British Prime Minister Theresa May suffered her first parliamentary defeat over Brexit with the House of Lords voting in favour of an amendment to guarantee the rights of European Union (EU) citizens in the United Kingdom after the country leaves the bloc.
The Lords voted on Wednesday 358 to 256 for an amendment requiring Ministers to protect the rights of EU nationals based in the U.K. after Brexit. In the House of Lords, Ms. May’s Conservative Party does not command a majority.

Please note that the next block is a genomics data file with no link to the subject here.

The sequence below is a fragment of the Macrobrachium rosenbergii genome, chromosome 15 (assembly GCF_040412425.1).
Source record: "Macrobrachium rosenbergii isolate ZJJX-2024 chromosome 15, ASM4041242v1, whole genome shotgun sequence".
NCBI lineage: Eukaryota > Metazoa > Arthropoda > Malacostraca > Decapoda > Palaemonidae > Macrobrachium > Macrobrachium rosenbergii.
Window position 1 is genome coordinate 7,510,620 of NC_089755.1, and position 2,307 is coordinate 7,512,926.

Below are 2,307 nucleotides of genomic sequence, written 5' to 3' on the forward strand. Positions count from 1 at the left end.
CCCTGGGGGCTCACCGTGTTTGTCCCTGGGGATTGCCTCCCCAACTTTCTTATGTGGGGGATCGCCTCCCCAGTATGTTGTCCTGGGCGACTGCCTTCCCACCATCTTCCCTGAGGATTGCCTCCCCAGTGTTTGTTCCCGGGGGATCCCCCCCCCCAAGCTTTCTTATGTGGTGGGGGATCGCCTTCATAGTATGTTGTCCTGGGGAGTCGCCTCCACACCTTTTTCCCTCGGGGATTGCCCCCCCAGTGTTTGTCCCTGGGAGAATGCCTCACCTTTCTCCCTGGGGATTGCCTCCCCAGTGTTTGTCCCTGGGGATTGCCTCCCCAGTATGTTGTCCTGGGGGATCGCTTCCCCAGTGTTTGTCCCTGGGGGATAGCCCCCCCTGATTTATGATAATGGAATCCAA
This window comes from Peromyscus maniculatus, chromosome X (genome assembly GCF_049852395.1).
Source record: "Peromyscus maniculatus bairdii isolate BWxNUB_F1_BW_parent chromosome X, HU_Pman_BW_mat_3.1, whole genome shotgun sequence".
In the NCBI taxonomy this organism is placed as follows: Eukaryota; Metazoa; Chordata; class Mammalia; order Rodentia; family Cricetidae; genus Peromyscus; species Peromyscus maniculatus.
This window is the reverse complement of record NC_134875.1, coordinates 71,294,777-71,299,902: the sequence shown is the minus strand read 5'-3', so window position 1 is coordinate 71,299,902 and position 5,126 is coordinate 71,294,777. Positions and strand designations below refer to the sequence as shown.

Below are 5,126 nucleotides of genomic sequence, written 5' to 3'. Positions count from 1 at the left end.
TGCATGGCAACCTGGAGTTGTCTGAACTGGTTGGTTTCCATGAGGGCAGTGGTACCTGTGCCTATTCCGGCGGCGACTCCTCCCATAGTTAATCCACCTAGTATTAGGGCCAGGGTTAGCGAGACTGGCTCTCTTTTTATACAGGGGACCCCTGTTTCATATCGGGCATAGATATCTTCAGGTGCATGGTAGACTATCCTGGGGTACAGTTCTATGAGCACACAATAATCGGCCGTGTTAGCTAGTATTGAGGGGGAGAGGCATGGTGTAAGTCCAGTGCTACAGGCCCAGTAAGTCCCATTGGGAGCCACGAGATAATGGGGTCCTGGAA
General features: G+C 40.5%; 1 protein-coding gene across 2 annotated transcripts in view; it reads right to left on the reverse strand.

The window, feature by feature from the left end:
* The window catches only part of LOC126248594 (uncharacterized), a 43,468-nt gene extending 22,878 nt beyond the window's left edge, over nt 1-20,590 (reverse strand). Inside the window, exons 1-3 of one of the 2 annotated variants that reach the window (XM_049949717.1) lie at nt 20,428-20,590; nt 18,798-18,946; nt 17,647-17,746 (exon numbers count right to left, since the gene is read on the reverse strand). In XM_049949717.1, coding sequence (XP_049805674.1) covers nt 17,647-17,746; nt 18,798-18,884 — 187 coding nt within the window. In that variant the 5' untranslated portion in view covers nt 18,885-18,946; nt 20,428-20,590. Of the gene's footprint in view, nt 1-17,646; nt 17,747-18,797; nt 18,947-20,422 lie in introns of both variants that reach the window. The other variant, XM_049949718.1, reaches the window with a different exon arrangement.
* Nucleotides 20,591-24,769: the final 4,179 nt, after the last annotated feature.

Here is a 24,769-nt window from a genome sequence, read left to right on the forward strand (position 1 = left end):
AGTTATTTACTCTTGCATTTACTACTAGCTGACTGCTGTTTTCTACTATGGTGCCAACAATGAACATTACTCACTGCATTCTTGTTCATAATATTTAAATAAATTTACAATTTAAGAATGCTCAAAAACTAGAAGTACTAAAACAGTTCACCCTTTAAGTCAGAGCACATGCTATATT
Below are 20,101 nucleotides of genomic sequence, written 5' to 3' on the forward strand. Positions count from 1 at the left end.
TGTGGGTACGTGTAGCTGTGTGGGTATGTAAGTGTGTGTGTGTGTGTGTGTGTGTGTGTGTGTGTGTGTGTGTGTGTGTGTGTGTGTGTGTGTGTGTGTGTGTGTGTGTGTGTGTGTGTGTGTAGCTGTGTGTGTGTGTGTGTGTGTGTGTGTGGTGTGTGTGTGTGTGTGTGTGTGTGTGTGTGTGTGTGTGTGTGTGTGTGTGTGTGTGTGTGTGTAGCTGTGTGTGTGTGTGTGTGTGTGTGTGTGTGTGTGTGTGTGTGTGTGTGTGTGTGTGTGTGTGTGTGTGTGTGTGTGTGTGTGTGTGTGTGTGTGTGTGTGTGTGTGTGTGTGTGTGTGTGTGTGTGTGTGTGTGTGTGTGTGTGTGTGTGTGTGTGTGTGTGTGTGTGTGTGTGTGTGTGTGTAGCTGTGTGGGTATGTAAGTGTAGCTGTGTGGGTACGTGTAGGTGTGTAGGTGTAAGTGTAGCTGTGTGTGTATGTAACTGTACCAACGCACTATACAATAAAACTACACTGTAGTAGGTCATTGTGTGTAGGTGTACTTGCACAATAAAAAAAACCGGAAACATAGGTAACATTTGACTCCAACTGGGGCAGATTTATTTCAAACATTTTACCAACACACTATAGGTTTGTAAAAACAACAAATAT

The amendment, backed by the House, requires the government to introduce proposals within three months of Article 50 to ensure EU citizens in the U.K. have the same residence rights after Brexit.
The vote came after a heated debate in the Lords where the government was accused of treating the EU citizens like “bargaining chips.”
The Department for Exiting the EU said: “We are disappointed the Lords have chosen to amend a bill that the Commons passed without amendment. The bill has a straightforward purpose — to enact the referendum result and allow the government to get on with the negotiations.”